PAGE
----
Citi Bike May Expand East Into Bushwick Before the L Train Shutdown
The DOT expects thousands of L train riders to opt to take bikes when the line goes dark in April.
Here’s a tiny piece of good news out of next April’s L train shutdown: Citi Bike may expand into Bushwick in advance of the Canarsie tunnel repair.
That was pretty much the sole piece of news made as Mayor de Blasio brought his “City Hall in the Boroughs” tour to Brooklyn on Tuesday. Standing on the corner of Bushwick Avenue and Grand Street, the mayor mostly dispensed platitudes (“It’s going to be a war-room dynamic,” he said of his administration’s vowed responsiveness) and promised that if DOT Commissioner Polly Trottenberg “needs something, she is going to get it.”
He also invited brief speeches by no less than four — count ’em, four — members of the City Council from districts affected by the 15-month tube tie-up. And he also praised the new electric Citi Bikes as a key element of the city mitigation effort.
But when Streetsblog pointed out that the press conference itself was occurring beyond the eastern edge of the Citi Bike zone, de Blasio allowed Trottenberg to break some news.
“We are looking at where we’re going to go next, potentially deeper into Bushwick,” Trottenberg told reporters.
That wouldn’t be difficult. Currently, there are no Citi Bike docks in Bushwick or Ridgewood, but the city and MTA hope to at least double the number of bike crossings over the Williamsburg Bridge each day during the shutdown.
To cope with the expected rise in cycling, DOT is expanding the North Brooklyn bike lane network. The agency added protected bike lanes to the bridge approach last year and other improvements are on the way, including bike lane improvements on Grand Street and points east.
Citi Bike operator Motivate, meanwhile, recently announced plans to increase the size of its fleet by 10 percent, concentrating the expansion in affected areas. The company will also deploy 1,000 pedal-assisted electric bikes on both ends of the bridge.
But details such as the locations of the new docks and when they’ll be installed remain up-in-the-air, Trottenberg said.
“I can’t tell you exactly what the perimeter will be,” Trottenberg told Streetsblog. “The goal is to get them in before the shutdown.” She said to expect more information in the coming months.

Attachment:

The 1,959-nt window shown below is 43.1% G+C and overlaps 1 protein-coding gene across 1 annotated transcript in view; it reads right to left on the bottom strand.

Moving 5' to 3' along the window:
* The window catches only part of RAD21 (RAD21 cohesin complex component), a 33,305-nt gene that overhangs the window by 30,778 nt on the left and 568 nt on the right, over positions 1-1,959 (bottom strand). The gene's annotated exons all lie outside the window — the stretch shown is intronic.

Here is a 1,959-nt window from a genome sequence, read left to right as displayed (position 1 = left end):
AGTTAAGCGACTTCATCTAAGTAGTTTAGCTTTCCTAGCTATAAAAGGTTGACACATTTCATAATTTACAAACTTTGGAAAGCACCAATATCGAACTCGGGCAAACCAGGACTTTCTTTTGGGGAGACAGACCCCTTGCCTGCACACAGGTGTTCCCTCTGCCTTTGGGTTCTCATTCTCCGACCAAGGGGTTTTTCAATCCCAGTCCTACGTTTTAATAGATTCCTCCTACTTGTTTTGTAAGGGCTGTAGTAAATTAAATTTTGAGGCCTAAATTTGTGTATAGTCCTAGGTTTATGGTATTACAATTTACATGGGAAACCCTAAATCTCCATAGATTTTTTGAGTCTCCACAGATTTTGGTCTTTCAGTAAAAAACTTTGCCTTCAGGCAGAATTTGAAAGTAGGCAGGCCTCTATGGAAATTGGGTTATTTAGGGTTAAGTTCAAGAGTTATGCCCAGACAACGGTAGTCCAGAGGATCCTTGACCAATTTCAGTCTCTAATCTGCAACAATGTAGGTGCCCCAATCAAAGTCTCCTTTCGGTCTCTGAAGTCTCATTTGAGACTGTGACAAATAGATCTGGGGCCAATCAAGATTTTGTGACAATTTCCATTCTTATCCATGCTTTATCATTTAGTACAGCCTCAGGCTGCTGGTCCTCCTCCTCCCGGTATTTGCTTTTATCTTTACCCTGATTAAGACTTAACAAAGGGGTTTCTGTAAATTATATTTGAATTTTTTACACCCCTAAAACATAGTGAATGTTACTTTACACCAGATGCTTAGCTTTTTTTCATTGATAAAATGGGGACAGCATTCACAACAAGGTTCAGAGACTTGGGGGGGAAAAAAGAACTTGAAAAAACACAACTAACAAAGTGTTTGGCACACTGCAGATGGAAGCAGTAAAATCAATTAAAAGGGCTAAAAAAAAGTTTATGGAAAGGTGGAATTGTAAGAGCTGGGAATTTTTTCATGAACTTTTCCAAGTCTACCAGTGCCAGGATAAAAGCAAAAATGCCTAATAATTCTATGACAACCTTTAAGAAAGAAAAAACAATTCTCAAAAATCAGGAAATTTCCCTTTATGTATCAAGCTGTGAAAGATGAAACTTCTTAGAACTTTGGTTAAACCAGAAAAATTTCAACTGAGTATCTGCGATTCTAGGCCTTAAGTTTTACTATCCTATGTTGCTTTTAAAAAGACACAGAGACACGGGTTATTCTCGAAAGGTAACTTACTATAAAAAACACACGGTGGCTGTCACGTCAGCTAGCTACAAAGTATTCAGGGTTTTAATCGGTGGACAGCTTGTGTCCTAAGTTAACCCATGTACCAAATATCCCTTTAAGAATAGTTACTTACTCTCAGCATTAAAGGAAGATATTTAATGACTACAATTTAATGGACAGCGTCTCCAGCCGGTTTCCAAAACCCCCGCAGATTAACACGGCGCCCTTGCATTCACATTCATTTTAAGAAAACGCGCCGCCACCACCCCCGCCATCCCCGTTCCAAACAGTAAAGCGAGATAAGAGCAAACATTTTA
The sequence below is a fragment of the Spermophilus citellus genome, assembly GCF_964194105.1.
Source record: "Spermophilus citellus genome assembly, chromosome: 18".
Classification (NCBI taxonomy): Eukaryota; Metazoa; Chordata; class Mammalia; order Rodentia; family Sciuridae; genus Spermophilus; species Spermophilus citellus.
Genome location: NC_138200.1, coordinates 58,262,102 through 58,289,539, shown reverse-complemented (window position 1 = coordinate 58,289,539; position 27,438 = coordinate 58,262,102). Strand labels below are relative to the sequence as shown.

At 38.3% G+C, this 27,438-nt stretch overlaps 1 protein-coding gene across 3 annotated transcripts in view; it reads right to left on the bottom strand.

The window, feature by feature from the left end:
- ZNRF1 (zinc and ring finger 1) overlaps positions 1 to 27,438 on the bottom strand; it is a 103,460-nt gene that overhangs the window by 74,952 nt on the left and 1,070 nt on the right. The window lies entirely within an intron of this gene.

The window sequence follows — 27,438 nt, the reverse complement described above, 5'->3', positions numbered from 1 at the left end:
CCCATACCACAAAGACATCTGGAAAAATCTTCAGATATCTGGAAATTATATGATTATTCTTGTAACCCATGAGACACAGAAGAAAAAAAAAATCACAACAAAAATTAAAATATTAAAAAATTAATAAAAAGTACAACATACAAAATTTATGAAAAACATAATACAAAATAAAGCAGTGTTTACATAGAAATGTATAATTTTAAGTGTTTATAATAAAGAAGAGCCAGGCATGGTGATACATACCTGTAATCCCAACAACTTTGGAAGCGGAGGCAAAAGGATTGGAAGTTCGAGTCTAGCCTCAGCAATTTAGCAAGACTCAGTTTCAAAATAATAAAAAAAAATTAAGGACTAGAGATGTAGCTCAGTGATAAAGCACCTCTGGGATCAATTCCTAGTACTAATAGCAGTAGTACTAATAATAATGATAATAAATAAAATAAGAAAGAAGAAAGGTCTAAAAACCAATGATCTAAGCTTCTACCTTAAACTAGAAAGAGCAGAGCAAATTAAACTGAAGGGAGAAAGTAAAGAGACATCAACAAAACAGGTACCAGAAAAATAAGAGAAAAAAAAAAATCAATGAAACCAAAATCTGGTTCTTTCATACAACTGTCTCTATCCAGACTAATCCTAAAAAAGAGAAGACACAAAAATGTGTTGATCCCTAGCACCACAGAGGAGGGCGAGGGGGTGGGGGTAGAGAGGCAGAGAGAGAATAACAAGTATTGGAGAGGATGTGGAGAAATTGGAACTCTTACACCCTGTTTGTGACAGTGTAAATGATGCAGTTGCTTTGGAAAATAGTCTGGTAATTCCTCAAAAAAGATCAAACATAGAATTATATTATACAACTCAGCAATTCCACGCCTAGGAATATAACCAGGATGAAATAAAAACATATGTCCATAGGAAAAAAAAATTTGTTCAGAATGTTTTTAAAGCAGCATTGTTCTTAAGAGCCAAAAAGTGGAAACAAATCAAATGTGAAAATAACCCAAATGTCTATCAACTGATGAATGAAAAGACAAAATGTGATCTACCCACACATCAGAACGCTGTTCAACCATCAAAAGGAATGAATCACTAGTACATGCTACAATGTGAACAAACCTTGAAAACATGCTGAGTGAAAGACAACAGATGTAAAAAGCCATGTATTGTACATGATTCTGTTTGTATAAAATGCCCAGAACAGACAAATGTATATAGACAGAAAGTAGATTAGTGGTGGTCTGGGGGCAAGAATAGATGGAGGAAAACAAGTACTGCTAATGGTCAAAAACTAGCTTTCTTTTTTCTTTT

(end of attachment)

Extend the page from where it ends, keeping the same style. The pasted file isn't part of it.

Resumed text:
The larger “L-pocalypse” plan calls for 80 buses per hour moving across the Williamsburg Bridge, which will be limited to buses and cars with three or more people. There will also be dedicated bus lanes, enforced with cameras to prevent drivers from blocking transit. Additional ferry service and a “busway” on 14th Street are also part of the plan.
But all the mitigations have to ease the burden for 225,000 people who currently cross under the East River on the L train every day, plus tens of thousands more who use it along 14th Street in Manhattan.
“We have a plan that we believe will work,” de Blasio told reporters. “We’re ready to make adjustments if there’s anything that needs work, but in terms of the level of preparation, the years of preparation that have gone into his, I feel it’s the right plan to help people keep moving.
“If we need more enforcement, we’re going to do it. If we need more personnel, we’re going to do it,” he added. “If we need to run more buses and it’s possible to — whatever it takes to make things work.”
The mayor had ridden the L train from 14th Street in Manhattan to Bushwick for the event. But given how little news the mayor made, some members of his normal traveling press corps were less than enthusiastic.
“How would you characterize the purpose of this press conference?” Politico’s Dana Rubinstein asked.
De Blasio said his presence in the borough, flanked by Brooklyn elected officials, showed that his administration was taking the coming crisis seriously.